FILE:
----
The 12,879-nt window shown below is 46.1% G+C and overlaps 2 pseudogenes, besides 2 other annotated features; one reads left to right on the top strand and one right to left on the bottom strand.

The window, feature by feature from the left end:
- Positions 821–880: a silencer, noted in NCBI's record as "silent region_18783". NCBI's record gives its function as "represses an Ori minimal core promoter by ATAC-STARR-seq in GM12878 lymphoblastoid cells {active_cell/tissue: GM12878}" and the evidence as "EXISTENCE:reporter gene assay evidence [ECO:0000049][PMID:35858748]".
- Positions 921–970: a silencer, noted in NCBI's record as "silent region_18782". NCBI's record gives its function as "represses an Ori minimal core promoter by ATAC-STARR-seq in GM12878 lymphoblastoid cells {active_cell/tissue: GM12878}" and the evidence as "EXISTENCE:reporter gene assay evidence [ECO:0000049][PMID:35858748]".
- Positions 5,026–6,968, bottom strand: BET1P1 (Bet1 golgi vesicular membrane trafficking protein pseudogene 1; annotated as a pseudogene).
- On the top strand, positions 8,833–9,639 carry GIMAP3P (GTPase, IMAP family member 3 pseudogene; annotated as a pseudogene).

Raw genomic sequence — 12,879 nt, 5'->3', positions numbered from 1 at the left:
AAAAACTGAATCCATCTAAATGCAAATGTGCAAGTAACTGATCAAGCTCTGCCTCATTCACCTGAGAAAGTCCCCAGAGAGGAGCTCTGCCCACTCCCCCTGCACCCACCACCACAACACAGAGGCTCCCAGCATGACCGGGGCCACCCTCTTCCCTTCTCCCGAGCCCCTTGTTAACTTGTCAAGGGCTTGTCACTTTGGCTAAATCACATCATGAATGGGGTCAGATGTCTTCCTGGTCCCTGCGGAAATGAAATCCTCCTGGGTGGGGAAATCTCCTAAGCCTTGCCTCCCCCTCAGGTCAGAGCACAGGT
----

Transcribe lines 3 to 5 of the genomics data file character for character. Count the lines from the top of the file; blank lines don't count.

- Positions 821–880: a silencer, noted in NCBI's record as "silent region_18783". NCBI's record gives its function as "represses an Ori minimal core promoter by ATAC-STARR-seq in GM12878 lymphoblastoid cells {active_cell/tissue: GM12878}" and the evidence as "EXISTENCE:reporter gene assay evidence [ECO:0000049][PMID:35858748]".
- Positions 921–970: a silencer, noted in NCBI's record as "silent region_18782". NCBI's record gives its function as "represses an Ori minimal core promoter by ATAC-STARR-seq in GM12878 lymphoblastoid cells {active_cell/tissue: GM12878}" and the evidence as "EXISTENCE:reporter gene assay evidence [ECO:0000049][PMID:35858748]".
- Positions 5,026–6,968, bottom strand: BET1P1 (Bet1 golgi vesicular membrane trafficking protein pseudogene 1; annotated as a pseudogene).